Bliss says, I’ll be MAQ

Would the story of David and Goliath have been any less captivating if the underdog had received a little help from a friendly source? Maybe a step-ladder to reduce Goliath’s height advantage or an infusion of a mystical potion to give David special strength?

Ignoring the religious essence of the account — because obviously David’s faith is the secret element that gave him the upper hand – the story has inspired many a small guy to take on giants and win.

Bliss Chemicals is a modern-day equivalent of this popular tale, with its ally helping it to take on multinational giants such as Unilever, Proctor & Gamble and Colgate.

This ally is the IDC’s chemicals and allied industries business unit, which has been instrumental in Bliss’s successful entry into the competitive detergent market, of which it already holds as much as a 20% share.

The company is the manufacturer of the MAQ brand of high-foam washing powder and low-foam auto washing powder, and has recently introduced a raft of new products as it looks to build on its success.

“Bliss has recently launched a new range of detergents, bar soaps and liquids to compete in this sector of the market that is valued at R1,5-billion and growing at around 12% annually,” says Hilton Lazarus, head of the IDC’s chemicals and allied industries unit.

“This segment has remained untapped by Bliss, however, because the company has historically focused on washing powder.” This broadening of its product range and market reach has resulted in Bliss introducing Reef 2-1 washing powder, MAQ dishwashing liquid, Jus Soft fabric softeners, Securex bath soaps and MAQ washing soap.

It is expected that these additions will initially make up 19% of sales and play an important role in improving its competitive position.

The company is seen as a strategic investment in building South Africa’s industrial base, particularly in sectors dominated by multinational brands.

Production plant expansion
The importance of the investment can be measured in the R350-million the IDC has recently extended to the manufacturer, but equally in the more than 900 jobs that have been created by the expansion of the business.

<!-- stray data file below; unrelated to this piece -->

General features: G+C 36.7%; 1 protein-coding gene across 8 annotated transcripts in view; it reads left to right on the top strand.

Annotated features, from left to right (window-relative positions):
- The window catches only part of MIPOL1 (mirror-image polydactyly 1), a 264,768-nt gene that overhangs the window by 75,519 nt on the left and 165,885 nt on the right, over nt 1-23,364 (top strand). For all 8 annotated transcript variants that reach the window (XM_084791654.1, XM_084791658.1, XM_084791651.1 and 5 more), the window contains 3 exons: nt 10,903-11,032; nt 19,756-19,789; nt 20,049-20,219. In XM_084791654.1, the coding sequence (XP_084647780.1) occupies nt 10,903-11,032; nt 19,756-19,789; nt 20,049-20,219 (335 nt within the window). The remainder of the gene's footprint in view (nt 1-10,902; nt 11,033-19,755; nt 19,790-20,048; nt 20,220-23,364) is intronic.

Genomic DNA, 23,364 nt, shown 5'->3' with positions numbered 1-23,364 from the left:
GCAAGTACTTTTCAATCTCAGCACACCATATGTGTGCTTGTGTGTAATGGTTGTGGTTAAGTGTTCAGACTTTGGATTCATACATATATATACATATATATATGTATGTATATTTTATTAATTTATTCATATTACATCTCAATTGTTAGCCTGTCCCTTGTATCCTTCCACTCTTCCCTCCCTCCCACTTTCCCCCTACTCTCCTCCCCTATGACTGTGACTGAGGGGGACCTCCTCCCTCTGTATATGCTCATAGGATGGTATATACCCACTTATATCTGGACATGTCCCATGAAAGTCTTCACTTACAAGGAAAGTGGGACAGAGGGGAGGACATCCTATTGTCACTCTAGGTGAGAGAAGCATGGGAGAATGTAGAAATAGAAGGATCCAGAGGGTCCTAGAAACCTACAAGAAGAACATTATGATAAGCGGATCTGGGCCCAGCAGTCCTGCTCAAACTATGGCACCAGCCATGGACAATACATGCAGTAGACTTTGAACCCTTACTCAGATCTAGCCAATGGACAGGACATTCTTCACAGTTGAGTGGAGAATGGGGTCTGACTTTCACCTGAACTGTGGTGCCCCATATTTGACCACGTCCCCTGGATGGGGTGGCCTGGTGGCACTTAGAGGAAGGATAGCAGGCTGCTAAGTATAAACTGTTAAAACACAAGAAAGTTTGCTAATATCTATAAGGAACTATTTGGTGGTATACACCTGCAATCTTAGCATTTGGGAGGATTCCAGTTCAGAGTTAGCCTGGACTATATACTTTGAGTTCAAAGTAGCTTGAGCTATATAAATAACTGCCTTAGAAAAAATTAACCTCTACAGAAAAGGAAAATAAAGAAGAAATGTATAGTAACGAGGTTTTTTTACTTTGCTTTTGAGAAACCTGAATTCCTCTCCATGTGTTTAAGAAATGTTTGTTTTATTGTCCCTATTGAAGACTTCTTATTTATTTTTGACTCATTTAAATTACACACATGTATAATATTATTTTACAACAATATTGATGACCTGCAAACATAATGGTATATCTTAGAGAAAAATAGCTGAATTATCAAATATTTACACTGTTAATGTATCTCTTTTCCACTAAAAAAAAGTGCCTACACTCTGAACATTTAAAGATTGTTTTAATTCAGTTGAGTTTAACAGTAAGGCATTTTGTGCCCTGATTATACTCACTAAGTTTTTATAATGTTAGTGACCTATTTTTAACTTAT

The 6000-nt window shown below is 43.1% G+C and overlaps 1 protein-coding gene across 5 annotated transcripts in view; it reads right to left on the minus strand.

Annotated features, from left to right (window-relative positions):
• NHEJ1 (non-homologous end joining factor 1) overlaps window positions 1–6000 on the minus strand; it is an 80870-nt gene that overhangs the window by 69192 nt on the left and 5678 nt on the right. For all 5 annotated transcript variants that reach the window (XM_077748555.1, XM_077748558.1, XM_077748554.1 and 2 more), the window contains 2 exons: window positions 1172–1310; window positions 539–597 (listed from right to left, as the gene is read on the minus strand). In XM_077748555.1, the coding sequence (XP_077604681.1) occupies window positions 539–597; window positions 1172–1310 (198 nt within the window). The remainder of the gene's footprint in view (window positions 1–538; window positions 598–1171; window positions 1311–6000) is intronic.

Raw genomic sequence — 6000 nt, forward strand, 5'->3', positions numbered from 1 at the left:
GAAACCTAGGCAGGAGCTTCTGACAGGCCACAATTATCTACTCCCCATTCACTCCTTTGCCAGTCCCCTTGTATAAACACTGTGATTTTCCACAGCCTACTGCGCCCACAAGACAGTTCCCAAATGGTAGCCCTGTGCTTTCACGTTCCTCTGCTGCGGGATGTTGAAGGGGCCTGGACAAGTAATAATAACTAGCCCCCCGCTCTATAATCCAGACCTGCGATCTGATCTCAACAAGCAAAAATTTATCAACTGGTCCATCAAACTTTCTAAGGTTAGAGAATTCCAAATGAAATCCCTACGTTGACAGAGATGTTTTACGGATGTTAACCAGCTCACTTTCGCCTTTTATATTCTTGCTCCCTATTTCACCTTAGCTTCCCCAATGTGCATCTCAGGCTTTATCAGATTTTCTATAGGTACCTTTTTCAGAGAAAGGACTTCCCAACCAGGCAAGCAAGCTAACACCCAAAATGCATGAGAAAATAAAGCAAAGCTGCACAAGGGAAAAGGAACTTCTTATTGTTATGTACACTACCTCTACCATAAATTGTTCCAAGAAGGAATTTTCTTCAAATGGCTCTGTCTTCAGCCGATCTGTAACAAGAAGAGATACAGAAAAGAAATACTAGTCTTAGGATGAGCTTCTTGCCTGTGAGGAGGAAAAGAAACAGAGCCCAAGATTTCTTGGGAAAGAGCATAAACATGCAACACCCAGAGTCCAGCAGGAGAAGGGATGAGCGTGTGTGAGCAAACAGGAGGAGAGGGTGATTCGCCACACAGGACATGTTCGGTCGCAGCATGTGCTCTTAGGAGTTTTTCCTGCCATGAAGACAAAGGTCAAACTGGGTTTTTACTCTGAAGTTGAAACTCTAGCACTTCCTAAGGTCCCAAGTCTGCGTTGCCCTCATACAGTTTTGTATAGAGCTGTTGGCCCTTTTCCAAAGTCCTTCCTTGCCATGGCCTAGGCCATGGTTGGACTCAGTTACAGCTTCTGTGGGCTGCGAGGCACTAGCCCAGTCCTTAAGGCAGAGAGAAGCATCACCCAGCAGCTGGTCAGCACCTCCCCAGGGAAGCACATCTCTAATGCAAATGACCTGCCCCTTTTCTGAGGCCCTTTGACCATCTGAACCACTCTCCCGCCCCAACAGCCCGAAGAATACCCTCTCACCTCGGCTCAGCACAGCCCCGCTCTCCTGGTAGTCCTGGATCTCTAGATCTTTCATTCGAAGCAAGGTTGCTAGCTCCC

The IDC has financed the business since inception, most recently in 2008 when Bliss identified the need to expand its product range and manufacturing capacity to achieve the scale it needed to compete effectively in a market dominated by a handful of competitors.

To this end, the IDC approved facilities for a large production plant expansion valued at R200-million.

This expansion and relocation to new premises in the industrial complex of Wadeville, Germiston, are also crucial to growing Bliss’s market share outside South Africa. Its export markets currently comprise Angola, Botswana, Swaziland, Lesotho and Namibia.

Attractive investment
For these and other reasons, the business ticks all the right boxes as far as the IDC’s requirements and mandate are concerned.

“Bliss is an intensive manufacturing operation and is expected to become a major player in the soap and detergent market and grow substantially due to its quality and keen pricing,” says Lazarus.

“Growing the value chain by converting raw materials in South Africa is in line with our business unit’s mandate, as well as with government’s industrial policy action plan.”

The strong job creation potential, the economic merit of the business and its contribution to sustainable economic development all pay a part in presenting a strong case to the IDC. The second round of funding is expected to create an additional 915 jobs over the next three years.

The company’s empowerment credentials are another attractive trait, which is essential in any project hoping to attract IDC funding.

Long-term development
​The state lender’s willingness to support projects that have these long-term development characteristics has also stood Bliss in good stead as an additional R150-million has been extended to the company in working capital.

This was needed when the construction of its new facility in Wadeville suffered delays due to technical, rezoning and council approval difficulties.

“Costs have also escalated due to additions and extensions to the building to cater for larger warehousing space and land preparation costs. The finance provided by IDC was insufficient to complete the building and Bliss funded it from internal resources,” says Lazarus.

Without the helping hand from the IDC, Bliss Chemicals probably would not have been able to expand at the rate it has, says Lazarus.

“The preferential terms provided by the IDC have certainly given the business an advantage and some breathing space, particularly in broadening its product base to compete more effectively in the market.”

Although this article has been made possible by the Mail & Guardian’s advertisers, content and photographs were sourced independently by the M&G supplements editorial team. It forms part of a larger supplement.


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